Oilfield & Energies

New class of perovskites split water for energy storage

Solar energy is clean and abundant, but an obstacle to its use has been efficient energy storage for later use – when the sun has stopped shining.  Now, researchers from the University of Oxford in the UK think they may have found a solution, in the form of a new class of materials called halide double perovskites.

These materials could have the right properties to faciliate energy storage by photocatalysis,1 by which molecules of water are split into hydrogen and oxygen atoms. The atoms can be stored, and then recombined to release the energy. Other photocatalytic materials have been investigated in the past, but they have not demonstrated the necessary efficiency for broad commercial use.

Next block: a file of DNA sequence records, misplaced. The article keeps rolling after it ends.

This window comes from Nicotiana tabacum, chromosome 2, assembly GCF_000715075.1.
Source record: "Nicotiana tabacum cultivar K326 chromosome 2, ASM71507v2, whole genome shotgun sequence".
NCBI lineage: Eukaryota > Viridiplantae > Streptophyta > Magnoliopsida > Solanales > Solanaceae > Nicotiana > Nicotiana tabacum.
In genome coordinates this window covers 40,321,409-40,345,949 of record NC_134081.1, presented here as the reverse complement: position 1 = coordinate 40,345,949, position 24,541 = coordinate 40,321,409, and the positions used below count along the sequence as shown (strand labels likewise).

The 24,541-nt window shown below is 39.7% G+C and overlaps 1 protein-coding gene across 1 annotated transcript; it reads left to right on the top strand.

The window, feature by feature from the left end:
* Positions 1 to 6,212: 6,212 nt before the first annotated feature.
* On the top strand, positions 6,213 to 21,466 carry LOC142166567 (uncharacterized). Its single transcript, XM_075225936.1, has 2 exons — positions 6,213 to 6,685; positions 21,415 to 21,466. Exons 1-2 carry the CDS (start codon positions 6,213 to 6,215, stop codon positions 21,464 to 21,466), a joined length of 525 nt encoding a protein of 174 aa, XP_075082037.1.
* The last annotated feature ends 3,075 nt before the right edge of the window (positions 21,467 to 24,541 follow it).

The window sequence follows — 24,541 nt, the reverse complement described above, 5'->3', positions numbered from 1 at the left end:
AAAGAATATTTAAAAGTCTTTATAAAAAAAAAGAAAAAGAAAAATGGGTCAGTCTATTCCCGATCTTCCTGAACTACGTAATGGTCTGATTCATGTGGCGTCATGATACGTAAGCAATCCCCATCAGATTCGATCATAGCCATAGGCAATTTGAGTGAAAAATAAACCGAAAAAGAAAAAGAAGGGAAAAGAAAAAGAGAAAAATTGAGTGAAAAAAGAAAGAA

“If we can come up with a material that can be useful as a water-splitting photocatalyst, then it would be an enormous breakthrough,” said Feliciano Giustino, a co-author on the paper, in a statement to the press.

The new halide double perovskites absorb visible light very efficiently, and they generate electrons and holes (the positively charges absence of electrons) that have sufficient energy to split water. While the researchers cannot say that the new material will definitely work on a commercial scale, the discovery shows great promise and places a new light (pun intended!) on the feasible storage of renewable energies.

  1. Volonakis G, Giustino F. Appl Phys Lett 2018;112: 243901 DOI: 10.1063/1.5035274